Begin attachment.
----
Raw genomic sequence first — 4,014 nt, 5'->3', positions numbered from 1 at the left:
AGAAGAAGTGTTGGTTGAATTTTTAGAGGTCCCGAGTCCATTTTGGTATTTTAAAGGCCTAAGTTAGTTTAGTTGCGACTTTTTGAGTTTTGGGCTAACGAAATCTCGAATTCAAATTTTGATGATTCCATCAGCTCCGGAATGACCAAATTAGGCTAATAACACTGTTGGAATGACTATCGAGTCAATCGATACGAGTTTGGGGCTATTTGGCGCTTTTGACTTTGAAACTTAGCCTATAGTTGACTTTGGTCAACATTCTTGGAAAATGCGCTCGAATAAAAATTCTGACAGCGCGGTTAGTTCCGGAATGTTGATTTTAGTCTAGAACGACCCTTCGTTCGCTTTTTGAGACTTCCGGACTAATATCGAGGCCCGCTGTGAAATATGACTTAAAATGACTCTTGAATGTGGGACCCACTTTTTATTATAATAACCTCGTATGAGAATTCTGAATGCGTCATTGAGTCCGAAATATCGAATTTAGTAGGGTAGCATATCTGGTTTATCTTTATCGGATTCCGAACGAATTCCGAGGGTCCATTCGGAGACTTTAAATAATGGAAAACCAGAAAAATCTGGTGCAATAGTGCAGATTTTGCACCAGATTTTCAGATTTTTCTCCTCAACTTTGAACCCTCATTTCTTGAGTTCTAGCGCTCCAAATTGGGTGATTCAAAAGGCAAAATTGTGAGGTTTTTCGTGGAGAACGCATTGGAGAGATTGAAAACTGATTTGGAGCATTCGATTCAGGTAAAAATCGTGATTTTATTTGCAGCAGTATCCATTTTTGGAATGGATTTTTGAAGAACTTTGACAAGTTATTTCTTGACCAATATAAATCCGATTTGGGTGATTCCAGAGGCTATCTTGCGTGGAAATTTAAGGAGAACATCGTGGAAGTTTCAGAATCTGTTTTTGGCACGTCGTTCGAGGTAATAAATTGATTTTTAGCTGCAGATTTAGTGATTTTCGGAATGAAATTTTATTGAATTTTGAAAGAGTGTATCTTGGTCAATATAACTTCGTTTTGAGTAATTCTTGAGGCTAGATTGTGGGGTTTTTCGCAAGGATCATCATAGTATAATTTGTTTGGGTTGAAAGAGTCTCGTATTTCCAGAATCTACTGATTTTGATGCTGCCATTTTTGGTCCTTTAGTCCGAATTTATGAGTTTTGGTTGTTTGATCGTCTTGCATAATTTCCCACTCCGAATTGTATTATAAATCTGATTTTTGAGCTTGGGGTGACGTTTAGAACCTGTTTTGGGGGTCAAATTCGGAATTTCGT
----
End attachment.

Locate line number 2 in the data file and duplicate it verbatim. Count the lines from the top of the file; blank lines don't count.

AGAAGAAGTGTTGGTTGAATTTTTAGAGGTCCCGAGTCCATTTTGGTATTTTAAAGGCCTAAGTTAGTTTAGTTGCGACTTTTTGAGTTTTGGGCTAACGAAATCTCGAATTCAAATTTTGATGATTCCATCAGCTCCGGAATGACCAAATTAGGCTAATAACACTGTTGGAATGACTATCGAGTCAATCGATACGAGTTTGGGGCTATTTGGCGCTTTTGACTTTGAAACTTAGCCTATAGTTGACTTTGGTCAACATTCTTGGAAAATGCGCTCGAATAAAAATTCTGACAGCGCGGTTAGTTCCGGAATGTTGATTTTAGTCTAGAACGACCCTTCGTTCGCTTTTTGAGACTTCCGGACTAATATCGAGGCCCGCTGTGAAATATGACTTAAAATGACTCTTGAATGTGGGACCCACTTTTTATTATAATAACCTCGTATGAGAATTCTGAATGCGTCATTGAGTCCGAAATATCGAATTTAGTAGGGTAGCATATCTGGTTTATCTTTATCGGATTCCGAACGAATTCCGAGGGTCCATTCGGAGACTTTAAATAATGGAAAACCAGAAAAATCTGGTGCAATAGTGCAGATTTTGCACCAGATTTTCAGATTTTTCTCCTCAACTTTGAACCCTCATTTCTTGAGTTCTAGCGCTCCAAATTGGGTGATTCAAAAGGCAAAATTGTGAGGTTTTTCGTGGAGAACGCATTGGAGAGATTGAAAACTGATTTGGAGCATTCGATTCAGGTAAAAATCGTGATTTTATTTGCAGCAGTATCCATTTTTGGAATGGATTTTTGAAGAACTTTGACAAGTTATTTCTTGACCAATATAAATCCGATTTGGGTGATTCCAGAGGCTATCTTGCGTGGAAATTTAAGGAGAACATCGTGGAAGTTTCAGAATCTGTTTTTGGCACGTCGTTCGAGGTAATAAATTGATTTTTAGCTGCAGATTTAGTGATTTTCGGAATGAAATTTTATTGAATTTTGAAAGAGTGTATCTTGGTCAATATAACTTCGTTTTGAGTAATTCTTGAGGCTAGATTGTGGGGTTTTTCGCAAGGATCATCATAGTATAATTTGTTTGGGTTGAAAGAGTCTCGTATTTCCAGAATCTACTGATTTTGATGCTGCCATTTTTGGTCCTTTAGTCCGAATTTATGAGTTTTGGTTGTTTGATCGTCTTGCATAATTTCCCACTCCGAATTGTATTATAAATCTGATTTTTGAGCTTGGGGTGACGTTTAGAACCTGTTTTGGGGGTCAAATTCGGAATTTCGT